• (3) In the cases where the interest of judge is other than financial or where Pinochet Principle does not apply, disqualification is not automatic, but real danger/ reasonable apprehension of bias test is to be applied. 

Thus, held consideration of constitutional validity of 99th Constitution Amendment by Khehar, J in his capacity of Presiding Judge of present Constitution bench did not attract any of these principles and his recusal from the present case was not warranted at all. 

  • The most recent case which again made people talk about the recusal of judges from cases was when Justice Arun Mishra in Indore Development Authority v. Manohar Lal & Ors. was questioned by the party for his recusal as he has earlier been on the bench for deciding the same case and again he will be sitting for deciding his own judgement. Justice Arun Mishra has said that such demands by the party are bench hunting attempts. The key elements of Justice Mishra’s ruling on his recusal, are as follows:

(i) It is for a judge to decide to recuse and that “the ultimate test is that it is for the Judge to decide and to find out whether he will be able to deliver impartial justice to a cause with integrity with whatever intellectual capacity at his command and he is not prejudiced by the fact or law and is able to take an independent view….in case the answer is that he will be able to deliver justice to the cause, he cannot and must not recuse from any case as the duty assigned by the Constitution has to be performed as per the oath and there lies the larger public interest.”

(ii) It has been further held that “A judge rendering a judgement on a question of law would not be a bar to her or his participation if in a larger bench that view is referred for reconsideration. The previous judgement cannot constitute bias or a pre-disposition nor can it be seen as such. Nor can expressions through a judgement (based on the outcome of arguments in an adversarial process) be a “subject matter” bias on the merits of a norm or legal principle or provisions.”

(iii) Giving a right to a party to seek recusal of a judge will amount to diluting the roster making power vested with the Chief Justice and once the Chief Justice has exercised his power it is not for the Judges to choose. If requests for recusal are acceded to for the asking, litigants will be unscrupulously taking over the roster making power of the Chief Justice and would tantamount to interference with the judicial system “would give room to big and mighty to destroy the very judicial system.” Thus the Court has sought to impose on Judges to not recuse, except if they feel they cannot deliver justice in the matter. Justice Arun Mishra was not recused as per the order dated  23.10.2019.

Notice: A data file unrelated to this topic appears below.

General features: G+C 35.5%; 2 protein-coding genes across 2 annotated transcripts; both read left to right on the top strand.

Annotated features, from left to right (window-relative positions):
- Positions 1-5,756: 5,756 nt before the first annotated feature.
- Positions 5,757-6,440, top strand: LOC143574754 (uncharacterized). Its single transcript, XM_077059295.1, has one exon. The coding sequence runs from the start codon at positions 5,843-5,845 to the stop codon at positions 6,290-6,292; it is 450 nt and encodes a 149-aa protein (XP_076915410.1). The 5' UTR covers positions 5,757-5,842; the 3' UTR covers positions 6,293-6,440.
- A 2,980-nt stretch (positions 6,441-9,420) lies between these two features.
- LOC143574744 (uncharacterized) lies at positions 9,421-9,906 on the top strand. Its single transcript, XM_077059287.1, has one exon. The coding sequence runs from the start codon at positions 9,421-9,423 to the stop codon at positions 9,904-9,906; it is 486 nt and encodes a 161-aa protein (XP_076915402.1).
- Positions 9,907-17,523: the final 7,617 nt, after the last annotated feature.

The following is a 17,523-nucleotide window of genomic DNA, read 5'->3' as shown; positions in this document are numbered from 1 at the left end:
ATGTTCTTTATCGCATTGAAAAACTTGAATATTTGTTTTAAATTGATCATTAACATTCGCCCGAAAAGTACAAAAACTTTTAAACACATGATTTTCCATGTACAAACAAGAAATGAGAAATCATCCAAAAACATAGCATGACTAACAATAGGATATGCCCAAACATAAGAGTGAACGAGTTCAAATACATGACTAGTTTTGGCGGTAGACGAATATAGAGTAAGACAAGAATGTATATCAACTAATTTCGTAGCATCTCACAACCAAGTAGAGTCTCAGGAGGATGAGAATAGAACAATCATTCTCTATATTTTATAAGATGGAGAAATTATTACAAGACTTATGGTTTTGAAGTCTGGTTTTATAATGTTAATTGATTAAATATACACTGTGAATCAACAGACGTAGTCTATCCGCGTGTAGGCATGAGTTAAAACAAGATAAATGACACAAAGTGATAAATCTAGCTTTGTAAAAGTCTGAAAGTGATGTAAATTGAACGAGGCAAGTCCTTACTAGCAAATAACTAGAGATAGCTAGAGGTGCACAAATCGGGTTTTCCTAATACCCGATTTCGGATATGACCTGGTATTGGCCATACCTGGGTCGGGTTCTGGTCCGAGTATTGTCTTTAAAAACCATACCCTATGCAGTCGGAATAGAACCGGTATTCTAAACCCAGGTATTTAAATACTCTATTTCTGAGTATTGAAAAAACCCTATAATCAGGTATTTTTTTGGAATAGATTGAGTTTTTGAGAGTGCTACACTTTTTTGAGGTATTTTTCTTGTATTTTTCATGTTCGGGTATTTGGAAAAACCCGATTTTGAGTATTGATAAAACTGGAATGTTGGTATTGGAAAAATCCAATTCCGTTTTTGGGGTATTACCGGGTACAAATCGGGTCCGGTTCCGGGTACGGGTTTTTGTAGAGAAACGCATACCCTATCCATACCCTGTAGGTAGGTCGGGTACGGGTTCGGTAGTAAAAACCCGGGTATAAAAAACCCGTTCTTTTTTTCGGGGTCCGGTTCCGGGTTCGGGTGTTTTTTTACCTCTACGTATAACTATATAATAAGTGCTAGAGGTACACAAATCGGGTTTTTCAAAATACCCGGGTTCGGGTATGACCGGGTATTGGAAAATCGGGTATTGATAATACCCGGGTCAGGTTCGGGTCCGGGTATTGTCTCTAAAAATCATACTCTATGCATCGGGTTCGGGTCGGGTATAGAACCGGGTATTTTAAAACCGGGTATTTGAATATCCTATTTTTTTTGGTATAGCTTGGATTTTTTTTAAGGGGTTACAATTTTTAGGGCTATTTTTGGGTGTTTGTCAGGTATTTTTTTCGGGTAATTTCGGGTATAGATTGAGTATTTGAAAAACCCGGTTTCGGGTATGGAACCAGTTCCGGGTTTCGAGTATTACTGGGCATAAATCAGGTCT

Conclusion

The present judicial structure in context to the recusal of judges is different from what was observed and seen in the initial days of it emerging as a custom in common law jurisprudence. India is still one of the countries which are not having any provisions regarding the recusal of judges. It has been observed in the past few years that many Supreme Court and High Court judges have recused themselves from hearing the cases like in Bhima Koregaon casethree judges including the then CJI Ranjan Gogoi have recused himself from hearing the activist Gautam Navlakha case followed by his colleagues. There have been several bills pending on making a few guidelines which could be implemented. The guidelines formed in previous cases could not be seen used in what it was formulated for. There have been different opinions and debates about whether a judge should give reasons for recusal or not. Presently there is no law governing the actions of recusal but only the basic principles of natural justice acting as a guiding force.

EndNote

  1. INDIA CONST. Schedule III, List IV (Forms of oath or affirmation) (1950).
  2. Black’s Law Dictionary, 1303 (8th ed. 2004).
  3. Dimes v Grand Junction Canal, 10 E.R. 301.
  4. Ashok Kumar Yadav v State of Haryana & Ors (1985) 4 SCC 417.
  5. Novartis Ag v Union of India, (2013) 6 SCC 1.
  6. Lamenting that “many of the medical drugs available in the market are too costly for the poor people in India”, Katju said in his article that “ways and means should therefore be thought out for making these drugs available to the masses at affordable prices”.
  7. Manoj Mitra, Novartis case: How two SC judges had recused themselves from the case, TOI (Apr 2, 2013). available at: http://articles.timesofindia.indiatimes.com/2013-04-02/India/3821751Olimatinib-European-patent-‘patent-application.
  8. Supreme Court Advocates-on-Record Association & Anr v Union of India, (2016) 5 SCC 808.
  9. Indore Development Authority v. Manohar Lal & Ors. (SLP (C) 9036-9038/2016).
  10. Rautray, S. (2019). Navlakha Case: Fifth Supreme Court judge recuses self. The Economic Times. [online] Available at: https://economictimes.indiatimes.com/news/politics-and-nation/koregaon-bhima-case-justice-bhat-recuses-himself-from-hearing-navlakhas-plea/articleshow/71419301.cms?from=mdr .

Gloria Hancy Purty

Gloria Hancy Purty

Author

Gloria is a crisp and fluent writer. She is a student of an esteemed Gujarat National Law University. Apart from her creative writing skills, she likes painting and has also made some engrossing paintings. For any clarifications, feedback, and advice, you can reach her at editor@lawcirca.com